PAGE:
ECOS/Habitat 2020 Concerns with Latest Delta Tunnel Plan

On April 17, 2020, the Environmental Council of Sacramento (ECOS) and Habitat 2020 submitted our comments, under the California Environmental Quality Act (CEQA), on the latest iteration of the Delta Conveyance Project.

Our concerns include the following:

  • Project needs to be defined clearly
  • Appropriate alternatives must be considered for the project as a whole
  • Appropriate Alternatives must be considered for infrastructure components
  • Impact of mechanically assisted flows in the tunnels need to be analyzed
  • Analysis needs to assume that all Reusable Tunnel Material (RTM) will need to be disposed, rather than repurposed
  • Accurate transportation impacts must be provided
  • Impacts to Stone Lakes National Wildlife Refuge need to be avoided
  • The full impacts of transmission lines need to be included
  • Transmission line strikes need to be analyzed for foraging Sandhill Cranes

Click here to read our letter in full.

Photo above by Osha Meserve

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Private Wells and Groundwater Sustainability

April 10, 2020

The Environmental Council of Sacramento (ECOS) and Habitat 2020 have submitted a comment letter regarding the subject of significant and unreasonable domestic, shallow agricultural and small system well impact evaluation as part of Groundwater Sustainability Plan (GSP) preparation.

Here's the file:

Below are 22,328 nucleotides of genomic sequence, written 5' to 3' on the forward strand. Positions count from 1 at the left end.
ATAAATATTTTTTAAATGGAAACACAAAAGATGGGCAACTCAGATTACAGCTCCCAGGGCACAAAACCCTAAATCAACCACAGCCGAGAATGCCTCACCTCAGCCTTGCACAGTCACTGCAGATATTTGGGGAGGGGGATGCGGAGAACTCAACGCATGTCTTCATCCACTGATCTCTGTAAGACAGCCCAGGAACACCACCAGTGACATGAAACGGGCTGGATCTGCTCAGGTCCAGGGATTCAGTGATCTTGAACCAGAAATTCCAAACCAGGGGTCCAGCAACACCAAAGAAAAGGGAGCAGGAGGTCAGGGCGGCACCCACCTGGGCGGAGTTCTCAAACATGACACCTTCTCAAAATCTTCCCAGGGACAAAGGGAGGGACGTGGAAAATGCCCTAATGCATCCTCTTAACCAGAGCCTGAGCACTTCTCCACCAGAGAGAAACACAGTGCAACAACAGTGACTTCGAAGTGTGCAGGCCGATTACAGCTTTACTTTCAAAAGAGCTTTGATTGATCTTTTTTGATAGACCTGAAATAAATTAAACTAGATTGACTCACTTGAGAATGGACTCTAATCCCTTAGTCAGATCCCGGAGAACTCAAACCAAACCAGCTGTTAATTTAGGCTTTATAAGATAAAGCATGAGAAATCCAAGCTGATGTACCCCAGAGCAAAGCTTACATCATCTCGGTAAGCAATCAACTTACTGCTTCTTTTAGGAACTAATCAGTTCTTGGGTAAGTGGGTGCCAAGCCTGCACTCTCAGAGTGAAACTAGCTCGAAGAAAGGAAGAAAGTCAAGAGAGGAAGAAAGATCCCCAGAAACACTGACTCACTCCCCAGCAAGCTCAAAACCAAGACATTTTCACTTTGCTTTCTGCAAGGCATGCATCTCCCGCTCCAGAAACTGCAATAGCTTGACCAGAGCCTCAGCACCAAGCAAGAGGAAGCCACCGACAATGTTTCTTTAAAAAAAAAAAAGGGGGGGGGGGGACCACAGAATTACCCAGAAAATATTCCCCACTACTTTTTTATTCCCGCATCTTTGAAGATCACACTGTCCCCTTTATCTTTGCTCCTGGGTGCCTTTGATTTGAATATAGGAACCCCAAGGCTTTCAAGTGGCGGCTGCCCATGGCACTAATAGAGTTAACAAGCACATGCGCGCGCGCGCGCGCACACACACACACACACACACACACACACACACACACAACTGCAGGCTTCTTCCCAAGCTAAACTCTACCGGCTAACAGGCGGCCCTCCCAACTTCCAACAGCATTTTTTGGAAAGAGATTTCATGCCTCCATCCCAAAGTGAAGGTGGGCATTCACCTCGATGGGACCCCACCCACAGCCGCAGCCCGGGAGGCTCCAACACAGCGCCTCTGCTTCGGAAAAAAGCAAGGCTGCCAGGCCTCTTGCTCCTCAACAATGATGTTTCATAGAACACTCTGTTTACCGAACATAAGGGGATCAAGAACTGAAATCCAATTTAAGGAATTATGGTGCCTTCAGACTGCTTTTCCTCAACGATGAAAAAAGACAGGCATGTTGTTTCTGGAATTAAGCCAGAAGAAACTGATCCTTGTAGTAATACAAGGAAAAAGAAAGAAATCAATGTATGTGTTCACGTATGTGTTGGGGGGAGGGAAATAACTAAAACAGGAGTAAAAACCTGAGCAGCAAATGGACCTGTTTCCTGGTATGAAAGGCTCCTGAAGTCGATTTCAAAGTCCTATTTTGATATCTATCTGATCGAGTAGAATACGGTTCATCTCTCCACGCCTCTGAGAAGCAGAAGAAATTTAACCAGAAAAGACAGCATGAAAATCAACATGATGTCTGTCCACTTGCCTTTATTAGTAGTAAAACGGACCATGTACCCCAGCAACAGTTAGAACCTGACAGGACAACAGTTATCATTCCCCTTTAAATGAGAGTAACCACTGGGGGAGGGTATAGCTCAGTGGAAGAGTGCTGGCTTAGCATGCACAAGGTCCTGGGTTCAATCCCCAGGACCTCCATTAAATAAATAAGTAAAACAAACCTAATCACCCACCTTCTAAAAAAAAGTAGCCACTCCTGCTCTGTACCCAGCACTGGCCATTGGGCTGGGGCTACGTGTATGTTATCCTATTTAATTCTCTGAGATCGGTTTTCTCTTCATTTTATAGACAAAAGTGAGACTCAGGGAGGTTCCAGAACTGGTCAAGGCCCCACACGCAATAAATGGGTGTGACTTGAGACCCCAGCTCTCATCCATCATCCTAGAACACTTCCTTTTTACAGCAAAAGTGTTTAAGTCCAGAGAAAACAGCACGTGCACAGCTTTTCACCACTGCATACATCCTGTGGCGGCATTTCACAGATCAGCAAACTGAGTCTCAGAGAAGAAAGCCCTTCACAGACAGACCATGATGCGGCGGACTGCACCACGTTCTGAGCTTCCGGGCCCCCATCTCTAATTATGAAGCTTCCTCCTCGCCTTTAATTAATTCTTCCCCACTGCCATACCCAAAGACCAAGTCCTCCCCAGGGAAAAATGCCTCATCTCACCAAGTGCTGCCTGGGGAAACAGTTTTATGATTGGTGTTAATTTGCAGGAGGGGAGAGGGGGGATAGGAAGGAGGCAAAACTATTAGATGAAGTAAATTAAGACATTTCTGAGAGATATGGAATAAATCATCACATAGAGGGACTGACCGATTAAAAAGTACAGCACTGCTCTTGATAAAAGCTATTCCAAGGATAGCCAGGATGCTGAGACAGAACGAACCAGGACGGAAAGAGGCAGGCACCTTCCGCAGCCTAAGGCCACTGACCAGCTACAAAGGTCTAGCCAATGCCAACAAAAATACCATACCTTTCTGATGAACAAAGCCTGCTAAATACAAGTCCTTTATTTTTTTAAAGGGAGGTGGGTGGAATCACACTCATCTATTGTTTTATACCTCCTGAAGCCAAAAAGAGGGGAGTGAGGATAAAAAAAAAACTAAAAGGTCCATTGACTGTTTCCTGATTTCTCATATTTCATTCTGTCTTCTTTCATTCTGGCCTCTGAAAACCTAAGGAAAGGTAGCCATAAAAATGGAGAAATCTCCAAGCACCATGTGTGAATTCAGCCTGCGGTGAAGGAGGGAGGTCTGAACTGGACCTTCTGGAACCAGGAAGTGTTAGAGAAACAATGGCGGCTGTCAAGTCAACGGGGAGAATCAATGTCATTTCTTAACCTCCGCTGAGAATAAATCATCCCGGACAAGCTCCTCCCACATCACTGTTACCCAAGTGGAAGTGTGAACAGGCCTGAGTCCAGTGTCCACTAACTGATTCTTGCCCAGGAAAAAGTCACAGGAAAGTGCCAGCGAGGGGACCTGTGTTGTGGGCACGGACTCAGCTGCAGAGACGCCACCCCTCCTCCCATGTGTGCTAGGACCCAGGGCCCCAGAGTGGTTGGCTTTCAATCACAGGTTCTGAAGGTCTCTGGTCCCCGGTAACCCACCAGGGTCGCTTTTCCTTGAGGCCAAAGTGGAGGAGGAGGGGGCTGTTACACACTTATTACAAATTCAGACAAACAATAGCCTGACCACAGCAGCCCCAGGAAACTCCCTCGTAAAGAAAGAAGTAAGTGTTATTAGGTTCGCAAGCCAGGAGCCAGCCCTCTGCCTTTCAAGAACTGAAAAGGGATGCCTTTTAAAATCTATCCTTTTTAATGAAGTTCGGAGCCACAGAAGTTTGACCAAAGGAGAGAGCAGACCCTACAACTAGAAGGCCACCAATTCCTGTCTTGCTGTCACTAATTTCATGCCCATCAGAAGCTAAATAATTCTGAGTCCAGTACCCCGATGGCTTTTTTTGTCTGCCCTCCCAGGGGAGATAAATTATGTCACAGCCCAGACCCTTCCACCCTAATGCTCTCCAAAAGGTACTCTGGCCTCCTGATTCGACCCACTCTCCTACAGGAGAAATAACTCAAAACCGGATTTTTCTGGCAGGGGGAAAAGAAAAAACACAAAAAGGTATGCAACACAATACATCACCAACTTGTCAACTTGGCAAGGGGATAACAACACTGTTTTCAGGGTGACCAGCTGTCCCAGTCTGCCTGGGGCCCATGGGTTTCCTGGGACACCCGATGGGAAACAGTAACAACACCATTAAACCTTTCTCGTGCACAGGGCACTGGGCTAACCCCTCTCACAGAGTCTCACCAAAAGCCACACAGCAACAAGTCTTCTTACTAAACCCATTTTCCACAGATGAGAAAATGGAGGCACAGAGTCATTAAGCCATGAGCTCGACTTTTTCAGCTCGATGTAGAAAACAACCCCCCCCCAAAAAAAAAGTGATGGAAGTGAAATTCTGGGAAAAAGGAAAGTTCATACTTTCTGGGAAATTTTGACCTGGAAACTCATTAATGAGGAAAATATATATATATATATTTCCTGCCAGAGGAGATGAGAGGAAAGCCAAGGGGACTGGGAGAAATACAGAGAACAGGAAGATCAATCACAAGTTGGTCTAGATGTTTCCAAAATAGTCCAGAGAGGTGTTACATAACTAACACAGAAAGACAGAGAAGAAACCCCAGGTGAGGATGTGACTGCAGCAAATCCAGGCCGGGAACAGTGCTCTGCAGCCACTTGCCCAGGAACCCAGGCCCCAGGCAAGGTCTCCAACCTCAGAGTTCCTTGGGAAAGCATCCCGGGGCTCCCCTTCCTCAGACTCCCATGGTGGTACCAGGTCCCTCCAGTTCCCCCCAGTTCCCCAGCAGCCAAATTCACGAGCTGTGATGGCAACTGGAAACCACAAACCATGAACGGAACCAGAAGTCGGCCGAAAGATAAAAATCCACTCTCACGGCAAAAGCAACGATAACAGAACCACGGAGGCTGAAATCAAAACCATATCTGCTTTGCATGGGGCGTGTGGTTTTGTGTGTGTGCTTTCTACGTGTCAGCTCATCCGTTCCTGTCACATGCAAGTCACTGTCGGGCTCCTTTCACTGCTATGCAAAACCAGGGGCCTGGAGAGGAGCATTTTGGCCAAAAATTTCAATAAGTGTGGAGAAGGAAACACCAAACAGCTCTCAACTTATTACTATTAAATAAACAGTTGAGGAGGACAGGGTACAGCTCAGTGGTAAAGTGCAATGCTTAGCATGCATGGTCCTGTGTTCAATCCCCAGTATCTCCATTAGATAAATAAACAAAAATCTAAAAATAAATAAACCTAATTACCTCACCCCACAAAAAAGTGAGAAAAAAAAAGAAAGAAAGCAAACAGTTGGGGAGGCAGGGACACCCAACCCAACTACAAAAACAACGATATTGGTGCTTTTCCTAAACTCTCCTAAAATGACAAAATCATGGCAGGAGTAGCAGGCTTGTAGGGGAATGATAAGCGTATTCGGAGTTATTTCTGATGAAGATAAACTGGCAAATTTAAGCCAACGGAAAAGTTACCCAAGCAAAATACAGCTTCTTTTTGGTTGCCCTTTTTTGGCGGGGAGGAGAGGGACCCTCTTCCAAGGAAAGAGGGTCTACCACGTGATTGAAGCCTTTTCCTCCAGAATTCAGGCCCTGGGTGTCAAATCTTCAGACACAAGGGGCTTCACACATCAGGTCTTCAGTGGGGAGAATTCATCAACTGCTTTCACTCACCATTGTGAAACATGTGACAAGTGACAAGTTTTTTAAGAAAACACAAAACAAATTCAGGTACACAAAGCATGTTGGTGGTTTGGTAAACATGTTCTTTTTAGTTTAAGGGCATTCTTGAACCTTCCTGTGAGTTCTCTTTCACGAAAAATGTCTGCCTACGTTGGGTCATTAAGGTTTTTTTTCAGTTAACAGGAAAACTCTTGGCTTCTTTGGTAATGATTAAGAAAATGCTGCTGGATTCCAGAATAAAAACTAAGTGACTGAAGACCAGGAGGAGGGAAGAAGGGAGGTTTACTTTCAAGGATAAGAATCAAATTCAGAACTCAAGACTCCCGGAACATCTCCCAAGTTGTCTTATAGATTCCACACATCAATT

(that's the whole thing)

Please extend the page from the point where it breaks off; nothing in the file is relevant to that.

Click here to view the comment letter.

Attachment: NGO letter to California Natural Resource Agency, Department of Water Resources, Cal EPA Special Counsel for Water Policy, and State Water Resources Control Board titled “Reviewing Groundwater Sustainability Plans In Accordance With State Agency Obligations to Consider the Human Right to Drinking Water”, February 10, 2020

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hose with water running

How California Can Solve Its Water Crisis With Existing Water

December 26, 2019
By Heather Cooley
ComStock’s Magazine

Californians have made real strides to conserve over the past several decades. San Francisco and Los Angeles use the same amount (or less) water today as they did 30 years ago, despite substantial growth.

California has a chance to model what a truly resilient water system looks like, combining nature and technology to make the most of every drop and dollar. Just as we are doing in the energy sector, we should be focusing on no-regrets water projects that make economic and environmental sense. 

Click here to read the full article.

(Photo: Pixabay via Pexels)

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